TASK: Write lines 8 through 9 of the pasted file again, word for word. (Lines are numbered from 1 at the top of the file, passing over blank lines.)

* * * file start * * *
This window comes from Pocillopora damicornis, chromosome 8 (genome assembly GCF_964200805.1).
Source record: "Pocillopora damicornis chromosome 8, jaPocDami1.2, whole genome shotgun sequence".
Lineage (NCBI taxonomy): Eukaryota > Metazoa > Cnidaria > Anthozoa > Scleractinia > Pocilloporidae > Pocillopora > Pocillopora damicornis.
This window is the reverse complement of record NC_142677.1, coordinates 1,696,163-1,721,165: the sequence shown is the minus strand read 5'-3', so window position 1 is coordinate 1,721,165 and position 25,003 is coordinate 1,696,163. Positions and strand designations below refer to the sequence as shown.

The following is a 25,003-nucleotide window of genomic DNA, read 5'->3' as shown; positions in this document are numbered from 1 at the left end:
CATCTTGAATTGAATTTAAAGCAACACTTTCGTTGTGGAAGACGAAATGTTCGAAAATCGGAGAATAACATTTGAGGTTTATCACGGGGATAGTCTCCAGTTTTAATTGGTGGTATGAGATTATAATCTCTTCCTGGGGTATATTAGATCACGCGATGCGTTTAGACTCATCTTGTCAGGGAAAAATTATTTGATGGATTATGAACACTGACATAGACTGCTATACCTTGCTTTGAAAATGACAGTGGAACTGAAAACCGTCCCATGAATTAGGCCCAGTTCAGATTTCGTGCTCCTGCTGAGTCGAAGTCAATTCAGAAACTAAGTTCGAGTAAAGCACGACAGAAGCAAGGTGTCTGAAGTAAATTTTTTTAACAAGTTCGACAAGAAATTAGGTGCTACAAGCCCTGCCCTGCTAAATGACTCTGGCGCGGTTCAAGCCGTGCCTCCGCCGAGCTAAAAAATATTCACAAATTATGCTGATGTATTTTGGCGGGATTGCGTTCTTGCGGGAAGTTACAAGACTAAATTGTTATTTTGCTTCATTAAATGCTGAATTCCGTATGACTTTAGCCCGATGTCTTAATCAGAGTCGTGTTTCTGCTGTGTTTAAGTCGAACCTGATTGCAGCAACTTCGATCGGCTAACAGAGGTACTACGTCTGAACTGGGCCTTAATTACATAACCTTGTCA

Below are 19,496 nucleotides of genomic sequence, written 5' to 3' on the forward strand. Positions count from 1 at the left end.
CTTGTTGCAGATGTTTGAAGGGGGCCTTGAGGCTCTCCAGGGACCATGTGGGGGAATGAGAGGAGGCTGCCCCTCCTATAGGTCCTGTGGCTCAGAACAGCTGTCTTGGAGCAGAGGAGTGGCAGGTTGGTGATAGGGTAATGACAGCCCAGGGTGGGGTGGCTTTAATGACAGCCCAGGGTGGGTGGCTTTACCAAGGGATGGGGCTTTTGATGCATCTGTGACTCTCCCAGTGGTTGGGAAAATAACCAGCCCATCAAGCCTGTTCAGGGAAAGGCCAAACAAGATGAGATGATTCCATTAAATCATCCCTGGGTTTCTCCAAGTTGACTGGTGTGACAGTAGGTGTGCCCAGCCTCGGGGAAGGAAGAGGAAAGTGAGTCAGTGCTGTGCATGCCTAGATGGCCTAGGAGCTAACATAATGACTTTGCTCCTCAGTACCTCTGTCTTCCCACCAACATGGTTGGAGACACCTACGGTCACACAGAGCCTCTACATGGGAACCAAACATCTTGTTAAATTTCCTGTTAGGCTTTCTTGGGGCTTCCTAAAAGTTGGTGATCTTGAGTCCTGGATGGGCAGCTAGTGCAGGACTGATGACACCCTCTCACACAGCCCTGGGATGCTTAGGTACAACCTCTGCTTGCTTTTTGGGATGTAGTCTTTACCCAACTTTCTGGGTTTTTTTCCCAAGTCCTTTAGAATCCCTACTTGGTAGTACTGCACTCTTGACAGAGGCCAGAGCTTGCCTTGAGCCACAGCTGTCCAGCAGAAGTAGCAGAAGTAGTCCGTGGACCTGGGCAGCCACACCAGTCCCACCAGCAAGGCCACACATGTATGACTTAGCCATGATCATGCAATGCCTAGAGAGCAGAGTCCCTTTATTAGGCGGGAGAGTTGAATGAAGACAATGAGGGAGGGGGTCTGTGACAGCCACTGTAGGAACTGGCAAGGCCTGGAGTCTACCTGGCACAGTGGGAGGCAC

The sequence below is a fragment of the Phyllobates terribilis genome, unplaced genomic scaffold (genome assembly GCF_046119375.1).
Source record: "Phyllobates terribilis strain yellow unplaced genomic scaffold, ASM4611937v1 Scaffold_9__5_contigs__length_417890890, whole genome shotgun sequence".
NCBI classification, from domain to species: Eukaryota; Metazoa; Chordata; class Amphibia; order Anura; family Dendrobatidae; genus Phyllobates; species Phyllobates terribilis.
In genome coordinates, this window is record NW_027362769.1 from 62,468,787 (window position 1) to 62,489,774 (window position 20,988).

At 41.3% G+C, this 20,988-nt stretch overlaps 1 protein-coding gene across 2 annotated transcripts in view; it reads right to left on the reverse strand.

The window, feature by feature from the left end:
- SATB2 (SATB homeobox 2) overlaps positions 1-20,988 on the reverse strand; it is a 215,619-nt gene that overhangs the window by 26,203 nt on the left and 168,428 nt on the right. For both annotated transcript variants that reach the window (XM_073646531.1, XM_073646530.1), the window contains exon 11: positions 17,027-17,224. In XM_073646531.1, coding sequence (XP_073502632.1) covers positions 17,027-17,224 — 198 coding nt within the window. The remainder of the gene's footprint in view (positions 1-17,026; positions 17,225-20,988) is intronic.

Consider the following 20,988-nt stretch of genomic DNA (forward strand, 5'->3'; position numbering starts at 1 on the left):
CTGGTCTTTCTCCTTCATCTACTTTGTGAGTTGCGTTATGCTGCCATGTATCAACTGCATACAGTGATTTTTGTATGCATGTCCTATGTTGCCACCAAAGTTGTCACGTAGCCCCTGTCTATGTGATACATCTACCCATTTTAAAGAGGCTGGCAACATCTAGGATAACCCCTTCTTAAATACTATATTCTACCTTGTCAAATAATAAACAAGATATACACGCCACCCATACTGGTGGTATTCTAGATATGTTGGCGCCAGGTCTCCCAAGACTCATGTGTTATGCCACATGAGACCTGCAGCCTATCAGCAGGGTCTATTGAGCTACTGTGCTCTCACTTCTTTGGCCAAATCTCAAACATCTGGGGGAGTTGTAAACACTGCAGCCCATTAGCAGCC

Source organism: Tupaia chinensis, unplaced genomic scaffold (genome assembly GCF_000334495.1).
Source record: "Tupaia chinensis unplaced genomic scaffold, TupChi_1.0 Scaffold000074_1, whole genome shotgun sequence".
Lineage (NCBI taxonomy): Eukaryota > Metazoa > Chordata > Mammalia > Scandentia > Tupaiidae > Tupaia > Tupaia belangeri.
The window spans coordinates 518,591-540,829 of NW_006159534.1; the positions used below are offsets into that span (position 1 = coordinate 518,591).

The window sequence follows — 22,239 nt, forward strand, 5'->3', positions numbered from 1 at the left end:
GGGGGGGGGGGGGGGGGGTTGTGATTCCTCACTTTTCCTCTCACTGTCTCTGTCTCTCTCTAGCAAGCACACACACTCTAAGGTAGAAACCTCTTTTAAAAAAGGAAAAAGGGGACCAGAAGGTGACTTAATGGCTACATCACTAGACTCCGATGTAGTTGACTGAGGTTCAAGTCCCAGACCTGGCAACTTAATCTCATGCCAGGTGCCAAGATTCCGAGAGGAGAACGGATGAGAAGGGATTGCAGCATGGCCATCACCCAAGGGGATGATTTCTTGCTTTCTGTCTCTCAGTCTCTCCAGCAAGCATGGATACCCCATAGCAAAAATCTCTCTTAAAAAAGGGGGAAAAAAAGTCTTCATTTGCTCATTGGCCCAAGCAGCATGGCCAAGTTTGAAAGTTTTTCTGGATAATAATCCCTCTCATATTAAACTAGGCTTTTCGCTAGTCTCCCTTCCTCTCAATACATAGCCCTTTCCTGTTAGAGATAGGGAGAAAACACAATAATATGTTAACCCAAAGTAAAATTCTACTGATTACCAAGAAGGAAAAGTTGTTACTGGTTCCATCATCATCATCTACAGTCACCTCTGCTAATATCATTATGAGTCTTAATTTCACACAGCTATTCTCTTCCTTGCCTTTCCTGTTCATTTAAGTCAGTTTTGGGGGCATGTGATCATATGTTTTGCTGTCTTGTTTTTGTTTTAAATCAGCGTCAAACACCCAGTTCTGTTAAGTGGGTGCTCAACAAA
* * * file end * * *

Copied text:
CTTGTTGCAGATGTTTGAAGGGGGCCTTGAGGCTCTCCAGGGACCATGTGGGGGAATGAGAGGAGGCTGCCCCTCCTATAGGTCCTGTGGCTCAGAACAGCTGTCTTGGAGCAGAGGAGTGGCAGGTTGGTGATAGGGTAATGACAGCCCAGGGTGGGGTGGCTTTAATGACAGCCCAGGGTGGGTGGCTTTACCAAGGGATGGGGCTTTTGATGCATCTGTGACTCTCCCAGTGGTTGGGAAAATAACCAGCCCATCAAGCCTGTTCAGGGAAAGGCCAAACAAGATGAGATGATTCCATTAAATCATCCCTGGGTTTCTCCAAGTTGACTGGTGTGACAGTAGGTGTGCCCAGCCTCGGGGAAGGAAGAGGAAAGTGAGTCAGTGCTGTGCATGCCTAGATGGCCTAGGAGCTAACATAATGACTTTGCTCCTCAGTACCTCTGTCTTCCCACCAACATGGTTGGAGACACCTACGGTCACACAGAGCCTCTACATGGGAACCAAACATCTTGTTAAATTTCCTGTTAGGCTTTCTTGGGGCTTCCTAAAAGTTGGTGATCTTGAGTCCTGGATGGGCAGCTAGTGCAGGACTGATGACACCCTCTCACACAGCCCTGGGATGCTTAGGTACAACCTCTGCTTGCTTTTTGGGATGTAGTCTTTACCCAACTTTCTGGGTTTTTTTCCCAAGTCCTTTAGAATCCCTACTTGGTAGTACTGCACTCTTGACAGAGGCCAGAGCTTGCCTTGAGCCACAGCTGTCCAGCAGAAGTAGCAGAAGTAGTCCGTGGACCTGGGCAGCCACACCAGTCCCACCAGCAAGGCCACACATGTATGACTTAGCCATGATCATGCAATGCCTAGAGAGCAGAGTCCCTTTATTAGGCGGGAGAGTTGAATGAAGACAATGAGGGAGGGGGTCTGTGACAGCCACTGTAGGAACTGGCAAGGCCTGGAGTCTACCTGGCACAGTGGGAGGCAC

The sequence below is a fragment of the Phyllobates terribilis genome, unplaced genomic scaffold (genome assembly GCF_046119375.1).